• Reminders

    Important Dates:
    HCAFA Executive Committee Meetings
    Light Meal Served
    At Harper College, Rooms Listed Below
    12:00 - 2:30, L200

    Summer 2017
    • Friday, May 12, 2017
    • Friday, June 9,2017
    • Friday, July 14, 2017
    • Friday, Aug. 11, 2017

    For information or to check if the time or location has been changed, call Hasmig or Amy at the IEA office
    (847 359-0300).

Contingent Faculty and Academic Freedom in the Twenty First Century

Published online: 11 Mar 2015
To cite this article: Stephen A. Smith (2015) Contingent Faculty and Academic Freedom in the Twenty-First Century, First Amendment Studies, 49:1, 27-30, DOI: 10.1080/21689725.2015.1016362

 Contingent Faculty and Academic Freedom in the Twenty-First Century Stephen A. Smith

As we celebrate the centennial of the AAUP’s 1915 Declaration on Academic Freedom and Tenure, those core principles are still essential, but the changing administrative regime of higher education institutions has put them at risk. The dramatic increase in the number and percentage of contingent faculty positions— those on annual or term contracts rather than tenured or tenure-track appoint- ment—undermines academic freedom in teaching, research, and public service. Where academic freedom was once fought and secured against specific charges or external pressures from particular ideological forces, the threat is now more insidious and structural from within the academy as well as outside interests.

It is beyond the scope of this article to detail the forces and circumstances that have led to cuts in public funding for public universities and the growing reliance on private funds with motives and priorities that have often compromised the mission, priorities, and core academic values of the scholarly enterprise of both public and private institutions. The increasingly ubiquitous market-driven education policy and its consequences have been argued quite well by others.   1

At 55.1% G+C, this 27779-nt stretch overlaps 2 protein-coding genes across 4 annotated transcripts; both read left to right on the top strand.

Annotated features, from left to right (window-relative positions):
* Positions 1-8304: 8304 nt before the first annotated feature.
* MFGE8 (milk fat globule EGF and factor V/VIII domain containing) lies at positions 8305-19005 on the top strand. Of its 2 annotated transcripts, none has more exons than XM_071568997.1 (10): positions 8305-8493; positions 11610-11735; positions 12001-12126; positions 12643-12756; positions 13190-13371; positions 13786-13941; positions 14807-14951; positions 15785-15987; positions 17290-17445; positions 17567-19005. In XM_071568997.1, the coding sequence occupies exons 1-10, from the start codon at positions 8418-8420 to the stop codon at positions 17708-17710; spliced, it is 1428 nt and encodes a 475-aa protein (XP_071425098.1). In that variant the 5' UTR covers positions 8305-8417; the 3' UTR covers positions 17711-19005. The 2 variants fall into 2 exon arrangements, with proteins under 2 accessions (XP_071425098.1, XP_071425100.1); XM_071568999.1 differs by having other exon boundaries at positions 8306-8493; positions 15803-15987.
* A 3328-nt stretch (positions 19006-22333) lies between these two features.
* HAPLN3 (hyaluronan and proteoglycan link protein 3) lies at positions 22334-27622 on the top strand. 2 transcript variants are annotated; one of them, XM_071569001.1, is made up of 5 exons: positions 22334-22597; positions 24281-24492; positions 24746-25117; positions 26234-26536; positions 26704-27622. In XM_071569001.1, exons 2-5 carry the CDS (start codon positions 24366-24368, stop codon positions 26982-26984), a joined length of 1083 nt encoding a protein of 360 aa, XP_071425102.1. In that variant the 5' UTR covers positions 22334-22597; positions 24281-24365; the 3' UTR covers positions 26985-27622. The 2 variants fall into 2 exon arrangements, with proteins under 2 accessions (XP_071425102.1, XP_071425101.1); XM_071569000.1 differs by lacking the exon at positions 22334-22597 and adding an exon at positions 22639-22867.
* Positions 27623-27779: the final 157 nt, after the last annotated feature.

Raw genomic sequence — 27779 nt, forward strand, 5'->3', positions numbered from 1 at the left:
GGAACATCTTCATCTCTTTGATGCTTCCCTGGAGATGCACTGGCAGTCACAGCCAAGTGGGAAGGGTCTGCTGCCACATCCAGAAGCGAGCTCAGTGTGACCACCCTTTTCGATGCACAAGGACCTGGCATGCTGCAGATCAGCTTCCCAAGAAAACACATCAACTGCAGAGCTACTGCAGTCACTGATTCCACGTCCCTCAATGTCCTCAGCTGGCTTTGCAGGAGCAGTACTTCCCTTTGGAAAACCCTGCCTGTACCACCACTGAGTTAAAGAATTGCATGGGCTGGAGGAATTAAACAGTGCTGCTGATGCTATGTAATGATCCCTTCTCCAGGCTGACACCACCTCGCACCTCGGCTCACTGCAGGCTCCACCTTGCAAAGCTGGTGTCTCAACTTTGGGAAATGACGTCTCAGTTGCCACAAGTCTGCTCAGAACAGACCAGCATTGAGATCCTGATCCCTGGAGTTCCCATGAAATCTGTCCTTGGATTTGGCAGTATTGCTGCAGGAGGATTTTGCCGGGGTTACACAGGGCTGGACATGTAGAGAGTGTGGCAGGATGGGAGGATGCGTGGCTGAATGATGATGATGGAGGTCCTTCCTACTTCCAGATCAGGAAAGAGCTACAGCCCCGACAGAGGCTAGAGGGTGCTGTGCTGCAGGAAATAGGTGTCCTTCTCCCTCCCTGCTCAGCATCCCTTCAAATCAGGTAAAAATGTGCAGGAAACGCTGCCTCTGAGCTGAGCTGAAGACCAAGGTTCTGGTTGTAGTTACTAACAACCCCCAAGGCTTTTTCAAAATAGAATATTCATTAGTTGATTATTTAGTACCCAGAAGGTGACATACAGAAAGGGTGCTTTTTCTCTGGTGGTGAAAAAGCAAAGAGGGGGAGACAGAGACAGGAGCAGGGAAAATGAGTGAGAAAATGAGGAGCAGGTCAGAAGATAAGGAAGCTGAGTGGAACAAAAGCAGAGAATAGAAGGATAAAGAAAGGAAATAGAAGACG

The point I wish to address is the seismic shift to contingent faculty and the stagnant or reduced number of tenure and tenure-track faculty. The argument is always economic exigence rather than any claim that it improves the quality of education. Administrators resist approving tenure track lines to save money by hiring contingent faculty with lower salaries and reduced benefits. At the same time, this alleged policy of scrimping has done nothing to slow the growth of the number of administrators and their salaries, an obvious point without mentioning the salaries and contracts of athletic coaches. Only faculty salaries and positions seem to be fodder in the losing battle to hold down the cost of tuition and fees for our students.

Contingent appointments have comprised a majority of all faculty positions for more than a decade. While adjuncts, lecturers, instructors, post-docs, and visiting faculty members are valuable, even essential, they are not particularly valued by

For the entire article, click on the link below.

First Amendment Studies, 2015
Vol. 49, No. 1, 27–30, http://dx.doi.org/10.1080/21689725.2015.1016362

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